Since I was a young boy, some of the most enjoyable time with my family has been spent hunting. My dad and I didn’t bond on a golf course, instead we bonded in the backwoods of Southwest Alabama. This is the same tradition I have enjoyed with my sons.
My family, like most families in Southwest Alabama, have always owned firearms. While we mainly use our weapons for hunting, there is also a basic interest in having firearms to help protect our family.
The right to keep and bear arms is a right given to every American in the Second Amendment of the Constitution. I am deeply concerned by any efforts in Washington that would restrict South Alabamians right to own a firearm.
For example, last week President Barack Obama announced that he would be taking a series of executive actions aimed at reducing gun violence. In reality, these actions would have little to no impact on reducing violence, but they would infringe on our Second Amendment right to bear arms.
Some of the most troubling parts of the president’s actions would make it harder for some Americans to buy and sell guns and would also bypass many of our privacy rights by making it easier for doctors to share medical information with the FBI. These actions fly in face of the Constitution.
Instead of pushing for new gun control measures, the president should be working with Congress on realistic solutions that would actually cut down on gun violence, like reforming our mental health system and preventing terrorists from entering our country.
Let’s look at the facts. In each of the recent mass shootings, every gun was acquired through a background check. Also, in most of the mass shootings, the gunmen suffered from mental illness. New gun laws wouldn’t have stopped these attacks, but mental health reform very well could have made a difference.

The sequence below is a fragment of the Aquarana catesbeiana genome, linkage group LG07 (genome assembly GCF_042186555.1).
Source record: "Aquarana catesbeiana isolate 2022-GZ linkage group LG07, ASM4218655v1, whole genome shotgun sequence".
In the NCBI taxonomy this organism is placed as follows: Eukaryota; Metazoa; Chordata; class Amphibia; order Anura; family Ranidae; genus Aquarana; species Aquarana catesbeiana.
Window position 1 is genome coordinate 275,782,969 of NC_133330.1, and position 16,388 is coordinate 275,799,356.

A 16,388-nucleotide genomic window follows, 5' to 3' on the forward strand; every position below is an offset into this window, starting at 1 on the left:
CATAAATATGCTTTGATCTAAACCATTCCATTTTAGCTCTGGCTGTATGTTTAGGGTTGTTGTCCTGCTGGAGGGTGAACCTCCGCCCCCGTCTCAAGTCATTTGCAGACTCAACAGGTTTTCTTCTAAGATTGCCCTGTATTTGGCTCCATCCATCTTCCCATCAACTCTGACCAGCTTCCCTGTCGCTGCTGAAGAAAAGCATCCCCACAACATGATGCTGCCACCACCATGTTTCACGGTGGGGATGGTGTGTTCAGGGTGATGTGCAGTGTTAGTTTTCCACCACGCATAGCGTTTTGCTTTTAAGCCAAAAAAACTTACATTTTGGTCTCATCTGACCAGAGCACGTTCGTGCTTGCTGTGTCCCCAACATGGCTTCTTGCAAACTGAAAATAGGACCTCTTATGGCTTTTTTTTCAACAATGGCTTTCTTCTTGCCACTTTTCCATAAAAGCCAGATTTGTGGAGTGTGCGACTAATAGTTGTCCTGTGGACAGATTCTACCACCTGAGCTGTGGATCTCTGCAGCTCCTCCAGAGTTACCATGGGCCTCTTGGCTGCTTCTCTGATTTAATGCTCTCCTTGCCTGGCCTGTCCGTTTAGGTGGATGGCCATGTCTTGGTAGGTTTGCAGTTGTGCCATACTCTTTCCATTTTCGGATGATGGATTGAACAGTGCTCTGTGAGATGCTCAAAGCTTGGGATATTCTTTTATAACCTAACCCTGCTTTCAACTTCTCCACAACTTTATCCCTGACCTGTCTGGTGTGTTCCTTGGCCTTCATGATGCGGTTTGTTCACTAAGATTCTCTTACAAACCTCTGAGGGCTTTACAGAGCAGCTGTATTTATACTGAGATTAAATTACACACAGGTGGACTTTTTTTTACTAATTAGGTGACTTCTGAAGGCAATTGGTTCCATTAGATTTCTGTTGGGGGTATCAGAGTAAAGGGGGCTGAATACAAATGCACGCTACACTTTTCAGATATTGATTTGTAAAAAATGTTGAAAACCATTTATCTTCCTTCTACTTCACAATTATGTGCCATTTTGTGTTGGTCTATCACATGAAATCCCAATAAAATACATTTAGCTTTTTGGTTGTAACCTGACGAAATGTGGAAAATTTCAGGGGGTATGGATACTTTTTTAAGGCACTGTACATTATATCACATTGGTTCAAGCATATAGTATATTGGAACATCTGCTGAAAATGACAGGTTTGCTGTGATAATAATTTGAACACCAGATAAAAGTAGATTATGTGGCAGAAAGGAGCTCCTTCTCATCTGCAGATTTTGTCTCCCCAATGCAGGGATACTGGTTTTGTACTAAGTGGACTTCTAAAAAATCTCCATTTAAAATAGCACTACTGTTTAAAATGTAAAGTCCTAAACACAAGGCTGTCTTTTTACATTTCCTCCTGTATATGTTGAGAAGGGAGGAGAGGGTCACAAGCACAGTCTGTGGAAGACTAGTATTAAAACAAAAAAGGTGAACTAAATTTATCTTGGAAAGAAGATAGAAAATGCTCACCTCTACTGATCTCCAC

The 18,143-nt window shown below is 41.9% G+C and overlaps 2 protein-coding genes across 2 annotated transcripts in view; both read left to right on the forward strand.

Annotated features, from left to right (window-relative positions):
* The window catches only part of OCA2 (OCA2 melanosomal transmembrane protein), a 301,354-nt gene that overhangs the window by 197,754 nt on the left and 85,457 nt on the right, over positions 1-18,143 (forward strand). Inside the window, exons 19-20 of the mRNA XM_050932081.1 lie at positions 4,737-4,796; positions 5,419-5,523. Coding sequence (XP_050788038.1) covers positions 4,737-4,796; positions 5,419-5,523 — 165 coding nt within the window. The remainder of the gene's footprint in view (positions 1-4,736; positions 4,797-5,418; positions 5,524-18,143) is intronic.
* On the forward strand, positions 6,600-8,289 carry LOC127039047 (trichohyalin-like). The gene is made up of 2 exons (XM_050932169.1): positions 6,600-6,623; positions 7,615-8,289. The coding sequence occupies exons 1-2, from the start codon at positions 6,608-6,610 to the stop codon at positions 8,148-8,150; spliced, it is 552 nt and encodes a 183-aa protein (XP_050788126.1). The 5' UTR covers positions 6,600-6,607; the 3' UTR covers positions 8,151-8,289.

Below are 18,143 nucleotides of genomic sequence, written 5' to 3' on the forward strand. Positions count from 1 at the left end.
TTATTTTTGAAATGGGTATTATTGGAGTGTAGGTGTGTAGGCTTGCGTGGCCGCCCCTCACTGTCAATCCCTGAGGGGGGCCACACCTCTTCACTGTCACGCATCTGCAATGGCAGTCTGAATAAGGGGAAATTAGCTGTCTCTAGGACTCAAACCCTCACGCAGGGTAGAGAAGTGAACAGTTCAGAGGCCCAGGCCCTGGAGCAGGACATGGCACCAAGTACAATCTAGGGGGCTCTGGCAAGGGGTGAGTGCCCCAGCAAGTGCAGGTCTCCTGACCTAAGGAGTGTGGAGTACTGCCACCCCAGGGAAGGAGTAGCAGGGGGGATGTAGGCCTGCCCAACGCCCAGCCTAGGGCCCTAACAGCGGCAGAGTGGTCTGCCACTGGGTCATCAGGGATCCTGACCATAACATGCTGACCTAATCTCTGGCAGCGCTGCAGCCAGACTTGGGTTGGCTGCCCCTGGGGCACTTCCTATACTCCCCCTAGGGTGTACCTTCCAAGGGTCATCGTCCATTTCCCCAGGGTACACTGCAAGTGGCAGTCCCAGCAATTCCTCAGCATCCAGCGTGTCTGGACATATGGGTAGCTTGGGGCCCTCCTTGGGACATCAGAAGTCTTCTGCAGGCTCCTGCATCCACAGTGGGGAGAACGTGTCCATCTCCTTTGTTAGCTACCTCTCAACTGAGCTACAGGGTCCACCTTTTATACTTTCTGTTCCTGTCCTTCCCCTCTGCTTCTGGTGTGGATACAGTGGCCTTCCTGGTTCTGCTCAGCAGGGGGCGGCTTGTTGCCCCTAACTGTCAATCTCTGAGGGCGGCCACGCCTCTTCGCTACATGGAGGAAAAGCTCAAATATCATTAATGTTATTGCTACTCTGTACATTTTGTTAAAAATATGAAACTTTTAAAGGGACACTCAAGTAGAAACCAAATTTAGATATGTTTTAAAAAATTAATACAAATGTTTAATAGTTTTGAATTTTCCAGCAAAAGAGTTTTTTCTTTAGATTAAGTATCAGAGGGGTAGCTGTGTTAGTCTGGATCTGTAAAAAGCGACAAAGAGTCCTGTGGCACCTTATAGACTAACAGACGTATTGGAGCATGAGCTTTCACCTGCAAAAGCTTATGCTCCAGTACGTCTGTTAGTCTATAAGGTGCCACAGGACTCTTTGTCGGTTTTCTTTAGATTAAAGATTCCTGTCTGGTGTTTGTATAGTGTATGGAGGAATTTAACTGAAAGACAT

That’s why I am a proponent of mental health reform and not gun control. I am a proud co-sponsor of U.S. Rep. Tim Murphy’s bill, the Helping Families in Mental Health Crisis Act. This common-sense legislation would fix our mental health system and ensure that Americans with mental health issues can get the care and services they need.
I didn’t hear the president mention Congressman Murphy’s bill or bipartisanship in his speech last week. That makes me wonder if the President really wants to solve gun violence in our country. Instead, I think he is simply looking for another debate that divides our country and panders to far-left political groups.
Fighting back against the president’s executive action is also about more than just the Second Amendment. It is also about standing up to an out-of-control president who thinks he can just change the law through unilateral executive actions. That’s simply not how our government works.
For seven years now, Congress has rejected the president’s efforts to restrict the Second Amendment right of law-abiding Americans. We have rejected his efforts because they don’t actually solve any problems. Just because we disagree, that doesn’t give the president the authority to go around Congress.
He has tried to do this in the past, especially as it relates to immigration law, and federal courts have stopped his executive actions because they violates our Constitution. I expect the same will happen with this latest executive action.
One day in the future, I look forward to continuing a proud family tradition by hunting with my new grandson, MacGuire. This tradition will endure because I, and many of my colleagues in Washington, will continue to stand up and defend the Second Amendment. Our efforts will prevail, just as the Second Amendment has prevailed throughout our nation’s history.
Bradley Byrne is a member of the U.S. Congress representing Alabama’s 1st Congressional District.